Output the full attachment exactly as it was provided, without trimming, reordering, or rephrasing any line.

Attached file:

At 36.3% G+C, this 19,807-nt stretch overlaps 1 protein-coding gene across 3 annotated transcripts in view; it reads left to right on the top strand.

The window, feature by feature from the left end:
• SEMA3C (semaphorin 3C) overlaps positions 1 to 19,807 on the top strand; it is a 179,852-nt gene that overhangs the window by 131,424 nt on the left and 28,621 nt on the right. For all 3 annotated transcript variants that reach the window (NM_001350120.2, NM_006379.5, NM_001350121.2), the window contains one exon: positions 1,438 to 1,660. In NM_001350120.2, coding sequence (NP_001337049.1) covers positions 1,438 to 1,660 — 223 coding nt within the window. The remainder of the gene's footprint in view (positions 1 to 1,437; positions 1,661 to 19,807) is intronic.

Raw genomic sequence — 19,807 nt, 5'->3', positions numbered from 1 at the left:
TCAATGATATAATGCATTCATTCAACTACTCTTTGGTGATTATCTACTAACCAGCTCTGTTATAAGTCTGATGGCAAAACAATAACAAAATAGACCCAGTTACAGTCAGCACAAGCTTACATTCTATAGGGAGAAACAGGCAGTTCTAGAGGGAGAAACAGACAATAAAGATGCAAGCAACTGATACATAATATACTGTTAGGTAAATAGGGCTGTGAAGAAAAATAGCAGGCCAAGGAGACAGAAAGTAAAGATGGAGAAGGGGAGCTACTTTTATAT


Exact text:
At 36.3% G+C, this 19,807-nt stretch overlaps 1 protein-coding gene across 3 annotated transcripts in view; it reads left to right on the top strand.

The window, feature by feature from the left end:
• SEMA3C (semaphorin 3C) overlaps positions 1 to 19,807 on the top strand; it is a 179,852-nt gene that overhangs the window by 131,424 nt on the left and 28,621 nt on the right. For all 3 annotated transcript variants that reach the window (NM_001350120.2, NM_006379.5, NM_001350121.2), the window contains one exon: positions 1,438 to 1,660. In NM_001350120.2, coding sequence (NP_001337049.1) covers positions 1,438 to 1,660 — 223 coding nt within the window. The remainder of the gene's footprint in view (positions 1 to 1,437; positions 1,661 to 19,807) is intronic.

Raw genomic sequence — 19,807 nt, 5'->3', positions numbered from 1 at the left:
TCAATGATATAATGCATTCATTCAACTACTCTTTGGTGATTATCTACTAACCAGCTCTGTTATAAGTCTGATGGCAAAACAATAACAAAATAGACCCAGTTACAGTCAGCACAAGCTTACATTCTATAGGGAGAAACAGGCAGTTCTAGAGGGAGAAACAGACAATAAAGATGCAAGCAACTGATACATAATATACTGTTAGGTAAATAGGGCTGTGAAGAAAAATAGCAGGCCAAGGAGACAGAAAGTAAAGATGGAGAAGGGGAGCTACTTTTATAT